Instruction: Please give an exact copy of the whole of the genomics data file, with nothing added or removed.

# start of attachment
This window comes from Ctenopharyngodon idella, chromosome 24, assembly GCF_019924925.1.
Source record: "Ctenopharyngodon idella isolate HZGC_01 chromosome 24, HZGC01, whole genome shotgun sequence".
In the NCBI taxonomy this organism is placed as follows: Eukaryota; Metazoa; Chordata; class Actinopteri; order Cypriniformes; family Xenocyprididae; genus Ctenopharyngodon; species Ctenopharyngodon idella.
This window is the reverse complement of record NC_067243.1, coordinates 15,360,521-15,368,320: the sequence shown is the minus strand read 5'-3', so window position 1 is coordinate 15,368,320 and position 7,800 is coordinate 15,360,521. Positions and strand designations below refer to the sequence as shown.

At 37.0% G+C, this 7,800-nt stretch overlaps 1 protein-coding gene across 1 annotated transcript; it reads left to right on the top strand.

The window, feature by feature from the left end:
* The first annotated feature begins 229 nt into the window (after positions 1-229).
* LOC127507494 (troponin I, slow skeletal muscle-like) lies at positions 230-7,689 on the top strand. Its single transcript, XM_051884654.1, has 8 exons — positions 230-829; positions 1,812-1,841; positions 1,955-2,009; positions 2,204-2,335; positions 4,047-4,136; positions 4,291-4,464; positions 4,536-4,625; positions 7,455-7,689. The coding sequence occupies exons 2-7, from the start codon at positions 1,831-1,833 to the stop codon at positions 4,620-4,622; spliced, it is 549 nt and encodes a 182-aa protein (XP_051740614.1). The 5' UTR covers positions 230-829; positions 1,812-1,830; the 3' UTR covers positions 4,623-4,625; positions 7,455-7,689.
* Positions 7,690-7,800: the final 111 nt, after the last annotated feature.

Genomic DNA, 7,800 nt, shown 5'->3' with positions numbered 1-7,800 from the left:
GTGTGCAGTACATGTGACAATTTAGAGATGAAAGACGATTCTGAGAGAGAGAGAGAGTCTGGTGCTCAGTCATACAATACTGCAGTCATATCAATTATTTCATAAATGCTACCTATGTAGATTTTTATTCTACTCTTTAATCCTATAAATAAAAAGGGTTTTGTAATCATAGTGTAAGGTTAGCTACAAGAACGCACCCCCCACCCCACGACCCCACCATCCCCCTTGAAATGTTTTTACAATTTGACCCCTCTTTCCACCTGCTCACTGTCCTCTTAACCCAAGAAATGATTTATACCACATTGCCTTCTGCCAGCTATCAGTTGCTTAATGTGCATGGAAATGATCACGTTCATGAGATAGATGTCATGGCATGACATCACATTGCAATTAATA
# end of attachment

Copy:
This window comes from Ctenopharyngodon idella, chromosome 24, assembly GCF_019924925.1.
Source record: "Ctenopharyngodon idella isolate HZGC_01 chromosome 24, HZGC01, whole genome shotgun sequence".
In the NCBI taxonomy this organism is placed as follows: Eukaryota; Metazoa; Chordata; class Actinopteri; order Cypriniformes; family Xenocyprididae; genus Ctenopharyngodon; species Ctenopharyngodon idella.
This window is the reverse complement of record NC_067243.1, coordinates 15,360,521-15,368,320: the sequence shown is the minus strand read 5'-3', so window position 1 is coordinate 15,368,320 and position 7,800 is coordinate 15,360,521. Positions and strand designations below refer to the sequence as shown.

At 37.0% G+C, this 7,800-nt stretch overlaps 1 protein-coding gene across 1 annotated transcript; it reads left to right on the top strand.

The window, feature by feature from the left end:
* The first annotated feature begins 229 nt into the window (after positions 1-229).
* LOC127507494 (troponin I, slow skeletal muscle-like) lies at positions 230-7,689 on the top strand. Its single transcript, XM_051884654.1, has 8 exons — positions 230-829; positions 1,812-1,841; positions 1,955-2,009; positions 2,204-2,335; positions 4,047-4,136; positions 4,291-4,464; positions 4,536-4,625; positions 7,455-7,689. The coding sequence occupies exons 2-7, from the start codon at positions 1,831-1,833 to the stop codon at positions 4,620-4,622; spliced, it is 549 nt and encodes a 182-aa protein (XP_051740614.1). The 5' UTR covers positions 230-829; positions 1,812-1,830; the 3' UTR covers positions 4,623-4,625; positions 7,455-7,689.
* Positions 7,690-7,800: the final 111 nt, after the last annotated feature.

Genomic DNA, 7,800 nt, shown 5'->3' with positions numbered 1-7,800 from the left:
GTGTGCAGTACATGTGACAATTTAGAGATGAAAGACGATTCTGAGAGAGAGAGAGAGTCTGGTGCTCAGTCATACAATACTGCAGTCATATCAATTATTTCATAAATGCTACCTATGTAGATTTTTATTCTACTCTTTAATCCTATAAATAAAAAGGGTTTTGTAATCATAGTGTAAGGTTAGCTACAAGAACGCACCCCCCACCCCACGACCCCACCATCCCCCTTGAAATGTTTTTACAATTTGACCCCTCTTTCCACCTGCTCACTGTCCTCTTAACCCAAGAAATGATTTATACCACATTGCCTTCTGCCAGCTATCAGTTGCTTAATGTGCATGGAAATGATCACGTTCATGAGATAGATGTCATGGCATGACATCACATTGCAATTAATA